How many chickens would be an appropriate maximum amount in a 8x12' coop?

Discussion in 'Managing Your Flock' started by Blueeyez, Nov 22, 2016.

  1. Blueeyez

    Blueeyez Chirping

    Nov 19, 2016
    Like the title says, I am curious the maximum amount of chickens to comfortably live in a 8x12' coop with a large run and free range on a couple Acres during the day when I can keep an eye on them. But, they will be locked up in the coop at night. Also, how many nesting boxes would be appropriate? Thanks!

  2. azygous

    azygous Free Ranging

    Dec 11, 2009
    Colorado Rockies
    Twenty-four. But there's a lot more to it than just counting up square footage.

    Perches must be long enough to accommodate a chicken every sixteen inches or so. Some say as little as one foot of roosting space, but chickens use more than that to flap their wings in getting up there.

    More important is run space. Where chickens are to spend active daytime hours, they need 10 square feet each or ideally, more. If you are in a climate zone where you free range during the summer but the winters are so harsh the chickens need to be cooped up, then your coop needs to be much larger than four square feet per chicken.

    I have five nest boxes for twenty-three hens. But they use mostly two or three at the most. Numerous nest boxes are as useless as all those check-outs in a super market that never seem ever to all get used.
    Last edited: Nov 22, 2016
  3. lazy gardener

    lazy gardener Crossing the Road

    Nov 7, 2012
    I would choose to run my coop on the lean side of 4 s.f./bird, meaning, that in that coop, I'd rather keep the flock size at 12 - 16 instead of the 24 birds that would max the coop out. This allows extra room for "behavioral" issues, allows room for a roo. IMO, when you add a roo to the mix, you automatically need more room. This also allows you to partition off part of the coop to allow for integration, raising chicks in the coop, management of a broody. In the summer, your stocking density can be a bit higher. Most people thin the herd as winter approaches, and have a higher density in the spring/summer b/c they are raising the next generation of chicks, while maximizing the productivity of the older layers before they shut down in late fall. In my 12 x 10, I keep 16 - 25 birds through the winter. Spring and summer, I have about 25 birds, but have the benefit of having an other coop that meets all of my chick and grow out needs. Big coop has built in raised broody box, 6 nest boxes, 20 l.f. of perch.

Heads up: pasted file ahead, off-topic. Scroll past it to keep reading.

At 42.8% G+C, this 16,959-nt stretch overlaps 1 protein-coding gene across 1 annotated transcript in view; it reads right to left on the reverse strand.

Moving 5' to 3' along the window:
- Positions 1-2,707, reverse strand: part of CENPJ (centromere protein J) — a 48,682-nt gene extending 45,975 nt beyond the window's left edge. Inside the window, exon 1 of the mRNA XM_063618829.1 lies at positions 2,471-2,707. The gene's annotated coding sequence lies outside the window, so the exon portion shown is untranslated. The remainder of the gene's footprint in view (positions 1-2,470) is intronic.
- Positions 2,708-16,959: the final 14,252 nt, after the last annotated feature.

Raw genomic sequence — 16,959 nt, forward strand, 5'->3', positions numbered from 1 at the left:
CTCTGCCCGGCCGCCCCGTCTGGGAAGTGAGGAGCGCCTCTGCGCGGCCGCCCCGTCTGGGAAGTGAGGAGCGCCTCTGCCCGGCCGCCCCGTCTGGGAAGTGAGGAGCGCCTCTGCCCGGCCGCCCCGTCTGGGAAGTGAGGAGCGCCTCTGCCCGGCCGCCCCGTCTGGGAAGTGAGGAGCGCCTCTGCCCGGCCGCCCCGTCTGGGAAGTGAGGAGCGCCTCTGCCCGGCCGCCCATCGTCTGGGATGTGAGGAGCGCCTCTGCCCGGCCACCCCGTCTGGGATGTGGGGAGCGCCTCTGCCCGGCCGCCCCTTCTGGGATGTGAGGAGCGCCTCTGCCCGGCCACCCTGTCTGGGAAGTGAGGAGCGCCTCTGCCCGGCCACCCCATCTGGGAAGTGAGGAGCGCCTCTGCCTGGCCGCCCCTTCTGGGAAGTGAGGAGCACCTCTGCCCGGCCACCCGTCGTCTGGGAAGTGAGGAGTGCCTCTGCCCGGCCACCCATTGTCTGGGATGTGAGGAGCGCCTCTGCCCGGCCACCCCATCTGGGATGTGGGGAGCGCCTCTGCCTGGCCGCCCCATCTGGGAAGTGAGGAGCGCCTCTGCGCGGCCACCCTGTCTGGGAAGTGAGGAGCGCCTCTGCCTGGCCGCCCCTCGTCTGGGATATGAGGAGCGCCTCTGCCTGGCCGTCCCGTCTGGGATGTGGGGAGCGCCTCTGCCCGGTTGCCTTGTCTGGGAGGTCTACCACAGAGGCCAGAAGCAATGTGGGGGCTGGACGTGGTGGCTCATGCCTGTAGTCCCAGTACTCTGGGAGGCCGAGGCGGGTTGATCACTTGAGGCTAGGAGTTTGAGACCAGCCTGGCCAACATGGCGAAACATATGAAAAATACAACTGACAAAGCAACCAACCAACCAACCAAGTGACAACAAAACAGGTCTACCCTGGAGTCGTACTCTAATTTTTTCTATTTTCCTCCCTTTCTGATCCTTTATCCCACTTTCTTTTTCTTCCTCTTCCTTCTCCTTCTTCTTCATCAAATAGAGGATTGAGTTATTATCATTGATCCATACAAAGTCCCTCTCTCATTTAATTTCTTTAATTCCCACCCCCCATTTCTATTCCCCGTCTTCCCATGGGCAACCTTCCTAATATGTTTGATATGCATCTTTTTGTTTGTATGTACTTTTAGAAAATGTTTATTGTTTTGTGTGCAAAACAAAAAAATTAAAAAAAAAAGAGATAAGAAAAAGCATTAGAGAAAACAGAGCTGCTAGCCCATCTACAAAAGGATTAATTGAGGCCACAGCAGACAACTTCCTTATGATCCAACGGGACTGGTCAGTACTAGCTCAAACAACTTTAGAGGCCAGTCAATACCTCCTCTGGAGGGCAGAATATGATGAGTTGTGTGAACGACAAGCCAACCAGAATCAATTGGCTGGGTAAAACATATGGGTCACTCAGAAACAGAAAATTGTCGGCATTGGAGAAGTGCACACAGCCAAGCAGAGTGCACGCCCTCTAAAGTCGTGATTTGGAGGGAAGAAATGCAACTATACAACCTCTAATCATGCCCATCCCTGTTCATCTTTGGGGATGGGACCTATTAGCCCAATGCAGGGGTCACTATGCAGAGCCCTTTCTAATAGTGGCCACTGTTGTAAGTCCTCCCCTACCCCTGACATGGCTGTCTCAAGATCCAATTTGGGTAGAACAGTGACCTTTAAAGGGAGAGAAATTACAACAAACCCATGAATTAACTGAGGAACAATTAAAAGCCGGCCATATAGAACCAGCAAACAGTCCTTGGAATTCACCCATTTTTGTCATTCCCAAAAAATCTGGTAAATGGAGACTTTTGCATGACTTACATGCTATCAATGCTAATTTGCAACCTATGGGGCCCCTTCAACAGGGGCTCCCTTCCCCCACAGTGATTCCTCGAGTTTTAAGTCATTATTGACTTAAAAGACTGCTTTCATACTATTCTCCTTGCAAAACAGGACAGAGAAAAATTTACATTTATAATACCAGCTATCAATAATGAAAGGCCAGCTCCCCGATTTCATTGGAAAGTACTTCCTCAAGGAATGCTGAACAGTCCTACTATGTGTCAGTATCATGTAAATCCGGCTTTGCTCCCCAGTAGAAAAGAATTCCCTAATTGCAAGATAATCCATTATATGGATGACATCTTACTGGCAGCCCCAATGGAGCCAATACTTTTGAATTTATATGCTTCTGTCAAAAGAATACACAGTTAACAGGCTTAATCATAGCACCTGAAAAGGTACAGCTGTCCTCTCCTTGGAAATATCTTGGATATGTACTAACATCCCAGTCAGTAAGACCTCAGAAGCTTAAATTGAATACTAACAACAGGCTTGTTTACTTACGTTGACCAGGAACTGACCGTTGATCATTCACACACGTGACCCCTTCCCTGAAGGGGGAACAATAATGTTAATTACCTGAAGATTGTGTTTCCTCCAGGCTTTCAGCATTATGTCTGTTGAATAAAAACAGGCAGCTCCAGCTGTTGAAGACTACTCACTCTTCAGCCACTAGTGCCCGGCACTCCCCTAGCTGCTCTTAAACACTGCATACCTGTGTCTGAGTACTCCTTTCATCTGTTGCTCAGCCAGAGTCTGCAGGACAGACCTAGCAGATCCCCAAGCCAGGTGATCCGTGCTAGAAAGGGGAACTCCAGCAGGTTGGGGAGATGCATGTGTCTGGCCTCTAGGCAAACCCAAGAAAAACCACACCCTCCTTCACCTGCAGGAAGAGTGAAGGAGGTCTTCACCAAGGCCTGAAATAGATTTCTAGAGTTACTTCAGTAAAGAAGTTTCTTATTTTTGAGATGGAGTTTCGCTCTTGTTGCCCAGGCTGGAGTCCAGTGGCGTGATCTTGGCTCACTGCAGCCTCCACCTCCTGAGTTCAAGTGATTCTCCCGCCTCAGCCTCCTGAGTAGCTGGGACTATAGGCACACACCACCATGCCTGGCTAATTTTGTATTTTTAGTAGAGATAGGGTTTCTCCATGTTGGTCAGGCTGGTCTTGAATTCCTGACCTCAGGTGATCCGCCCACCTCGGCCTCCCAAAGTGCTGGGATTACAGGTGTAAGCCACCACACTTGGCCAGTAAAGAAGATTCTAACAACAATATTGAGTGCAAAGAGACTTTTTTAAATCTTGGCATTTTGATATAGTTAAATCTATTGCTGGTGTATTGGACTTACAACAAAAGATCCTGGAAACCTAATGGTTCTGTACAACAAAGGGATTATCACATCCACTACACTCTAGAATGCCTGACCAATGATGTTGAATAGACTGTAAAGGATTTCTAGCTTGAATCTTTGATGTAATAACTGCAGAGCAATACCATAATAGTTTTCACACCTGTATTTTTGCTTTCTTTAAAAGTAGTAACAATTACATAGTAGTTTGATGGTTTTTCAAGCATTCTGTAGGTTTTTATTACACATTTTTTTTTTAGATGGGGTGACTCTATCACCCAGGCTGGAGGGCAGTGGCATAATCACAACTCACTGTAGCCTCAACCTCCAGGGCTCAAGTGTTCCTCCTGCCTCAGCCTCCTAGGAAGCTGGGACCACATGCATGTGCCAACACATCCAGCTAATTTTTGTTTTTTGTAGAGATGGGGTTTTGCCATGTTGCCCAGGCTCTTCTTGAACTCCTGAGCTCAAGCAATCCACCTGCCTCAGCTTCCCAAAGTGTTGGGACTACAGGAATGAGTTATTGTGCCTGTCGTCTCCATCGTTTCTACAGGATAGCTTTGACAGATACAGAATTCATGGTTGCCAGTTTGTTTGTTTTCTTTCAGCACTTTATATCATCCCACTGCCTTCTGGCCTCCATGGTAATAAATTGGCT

People often overlook vertical space. By allowing lots of ceiling height, that allows you to increase your floor space by incorporating a platform, or a raised broody/chick cage. It also allows plenty of deep litter.

    Standard recommendation is 1 nest box/4-5 hens, though, no matter how many boxes you have, they will choose a favorite, and fight over it, all pile into the box at the same time, and stand outside the favorite box yelling until the occupant vacates it. Nest boxes should be placed lower than the perches. Perches should be placed 2' or more below the ceiling.
  4. Blueeyez

    Blueeyez Chirping

    Nov 19, 2016
    We're in Texas, so the winners are mild and they will be able to go outside every day year round. We haven't actually built the run yet, but have plenty of room so that will be no problem. But we are planning on letting them roam all of our couple Acres during the day when we can keep an eye on them, the whole property is already fenced. But of course we want a large run also for when we can keep an eye on them!

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